It's not just about speaking English--I'm racially motivated, too. I want to speak--even if it's just small talk--to people of color. New York City is amazing because everyone is mixed together on the street, but I think people still meet and greet and shoot the breeze with their own, according to race, class and all that other bullshit. Maybe I'm just talking about myself here, but I think it's easy for white people to slip into a mode of not really engaging with African Americans, Dominican Americans, Korean Americans. Like Ralph Ellison said, we don't see them.

And it's almost physically pleasurable to break out of that. Even if you exchange a few gentle words with someone in a different skin, they may respond with a hint of surprise. Then a smile. And that's a nice thing.

Wednesday, June 4, 2008

Selling my Vinyl

It came about suddenly, but apparently I'm flying to New York tomorrow. On a mission. It's time to clear away years of groovy accumulation in our old apartment. That is to say, I gotta sell my record and CD collection, all my books about monster movies and electronic music, and my bong too. Our sublettors have been stepping around this hipster detritus for too long, so now everything must go! Should be fun. Purging is great! Yeah.

For most male homo sapiens, the phrase "selling my vinyl" is a euphemism for "growing up." For me, it's like letting go of a central tenet of my psycho-pathology. What will I do without my white-marble vinyl copy of the Stranglers' Men in Black? Can I really part with my copy of Mudhoney's "Touch Me, I'm Sick" seven inch? Who will I be if I don't have my little treasures to fondle and cherish?

The danger is that I will walk into our old place, look around and immediately start sorting and organizing and plunging right back into my disease: hoarding. No, I won't do it. I will be brutal. I will clear and cut and even throw away my old journals. Yes. I must be strong and at last, edit myself. Or at least, edit my stuff.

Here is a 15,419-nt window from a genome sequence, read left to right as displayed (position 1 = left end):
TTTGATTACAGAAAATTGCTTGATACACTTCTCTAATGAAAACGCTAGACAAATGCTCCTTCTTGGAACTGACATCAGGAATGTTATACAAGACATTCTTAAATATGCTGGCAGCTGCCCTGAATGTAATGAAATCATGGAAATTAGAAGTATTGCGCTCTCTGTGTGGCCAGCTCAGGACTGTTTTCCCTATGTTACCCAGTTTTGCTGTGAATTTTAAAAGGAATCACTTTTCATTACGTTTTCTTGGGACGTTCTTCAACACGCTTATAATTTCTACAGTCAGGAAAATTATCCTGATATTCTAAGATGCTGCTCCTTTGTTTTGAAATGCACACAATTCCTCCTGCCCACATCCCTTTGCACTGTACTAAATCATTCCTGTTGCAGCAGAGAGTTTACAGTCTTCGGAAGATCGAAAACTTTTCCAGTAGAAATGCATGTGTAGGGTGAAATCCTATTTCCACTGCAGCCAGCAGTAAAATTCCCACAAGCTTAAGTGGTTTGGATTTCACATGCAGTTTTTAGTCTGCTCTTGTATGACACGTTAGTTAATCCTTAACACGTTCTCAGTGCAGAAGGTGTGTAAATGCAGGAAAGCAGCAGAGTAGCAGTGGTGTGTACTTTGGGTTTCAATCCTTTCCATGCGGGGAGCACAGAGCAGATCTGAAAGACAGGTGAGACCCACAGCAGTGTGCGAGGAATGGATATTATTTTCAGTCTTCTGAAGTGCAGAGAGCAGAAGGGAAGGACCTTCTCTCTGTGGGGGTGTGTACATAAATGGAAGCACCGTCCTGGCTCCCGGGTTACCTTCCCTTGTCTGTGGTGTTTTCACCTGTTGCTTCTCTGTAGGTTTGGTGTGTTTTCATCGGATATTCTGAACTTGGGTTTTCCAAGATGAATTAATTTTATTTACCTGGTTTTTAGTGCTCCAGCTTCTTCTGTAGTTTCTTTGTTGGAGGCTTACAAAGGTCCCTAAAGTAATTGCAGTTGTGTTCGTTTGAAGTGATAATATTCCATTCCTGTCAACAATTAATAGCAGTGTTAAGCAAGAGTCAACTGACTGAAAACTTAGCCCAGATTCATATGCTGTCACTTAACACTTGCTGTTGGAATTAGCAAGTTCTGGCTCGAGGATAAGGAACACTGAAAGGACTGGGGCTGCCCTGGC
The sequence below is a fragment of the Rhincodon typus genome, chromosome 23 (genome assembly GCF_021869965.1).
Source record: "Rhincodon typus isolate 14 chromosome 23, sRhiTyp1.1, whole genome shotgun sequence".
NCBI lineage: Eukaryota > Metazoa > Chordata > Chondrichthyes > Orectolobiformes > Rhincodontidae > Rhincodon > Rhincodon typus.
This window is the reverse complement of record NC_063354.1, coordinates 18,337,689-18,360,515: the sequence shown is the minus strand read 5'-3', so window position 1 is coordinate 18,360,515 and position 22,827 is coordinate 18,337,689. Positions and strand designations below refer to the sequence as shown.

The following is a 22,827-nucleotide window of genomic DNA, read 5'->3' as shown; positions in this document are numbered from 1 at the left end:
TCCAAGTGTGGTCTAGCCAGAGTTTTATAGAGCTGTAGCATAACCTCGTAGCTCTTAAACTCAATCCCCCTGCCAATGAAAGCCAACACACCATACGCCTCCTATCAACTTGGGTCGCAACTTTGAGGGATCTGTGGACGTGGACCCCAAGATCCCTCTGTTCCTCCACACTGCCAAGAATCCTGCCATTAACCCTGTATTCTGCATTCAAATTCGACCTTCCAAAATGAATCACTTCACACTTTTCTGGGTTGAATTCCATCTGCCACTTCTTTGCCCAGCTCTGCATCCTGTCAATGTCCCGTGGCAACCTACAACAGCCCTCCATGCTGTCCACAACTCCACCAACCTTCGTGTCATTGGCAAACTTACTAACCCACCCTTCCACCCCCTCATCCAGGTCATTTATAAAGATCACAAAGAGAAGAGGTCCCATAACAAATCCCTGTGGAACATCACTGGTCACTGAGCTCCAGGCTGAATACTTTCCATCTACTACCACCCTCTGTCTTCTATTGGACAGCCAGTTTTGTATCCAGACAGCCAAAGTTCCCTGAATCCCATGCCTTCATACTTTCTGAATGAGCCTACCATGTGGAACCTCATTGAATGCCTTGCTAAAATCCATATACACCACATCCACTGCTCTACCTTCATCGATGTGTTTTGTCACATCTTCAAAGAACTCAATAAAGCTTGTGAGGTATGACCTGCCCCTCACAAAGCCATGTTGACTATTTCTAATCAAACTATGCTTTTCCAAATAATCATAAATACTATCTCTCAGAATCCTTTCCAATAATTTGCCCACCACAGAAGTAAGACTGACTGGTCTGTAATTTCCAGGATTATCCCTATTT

Of course, I won't sell my stamp collection. That would be nuts.

Sunday, June 1, 2008

Not in Front of the Kids

"Oh well, I woke up in bed, it was the middle of the night/
And we were still involved in a great big fight."

the dB's

Things have been a little tense around here lately. Kids, work, career, which swimming pool do we go to--whatever the conflagration, sometimes me and Anette bicker like a couple of old hens. It's usually me who loses my cool and goes too far, while Anette is a master of that very plain look which says, 'Do you really want to go there?' Yesterday morning, we huffed and puffed all over the house, from the living room to the bathroom and back. In the kitchen, while we were going at it, V. walked over to the stove and turned all the burners on full blast, just to try to get us to shut up. When we didn't, and the "discussion" moved into the kids' room, I looked over at Adinah at one point and wondered, 'Does it upset her to see her adoptive parents fight?'

I can count the times I saw my own parents fight on one hand, and Anette says she never saw hers in a tussle. Maybe that's generational: thirty or forty years ago, the idea seemed to be that arguing in front of your kids was both hurtful and undignified. I don't know if that's changed. I've only read three books about parenting, and two of them had completely different opinions on the matter. One, a gem called "How to Raise a Lady," declared that one must never lose their temper with their child. (Ooops!) The other, by Jesper Juul, the modern-day Dr. Spock of our Euro peers, takes a more nuanced, permissive view of mama-papa squabbles, throw he draws the line at parents who use pro wrestler moves like the Bleeding Skull.

In any case, yesterday, after the verbal fisticuffs subsided and apologies were quietly exchanged, I did meet the girls at the swimming pool, and then we had a very nice picnic in the park. We crawled home, sun-dazed and beat, and everyone went to bed early. Neither Adinah nor V. saw Anette nor I say 'I'm sorry,' to each other, but they watched us acting like we'd said it. Maybe that's enough.

I guess we'll know in ten or twenty years, huh?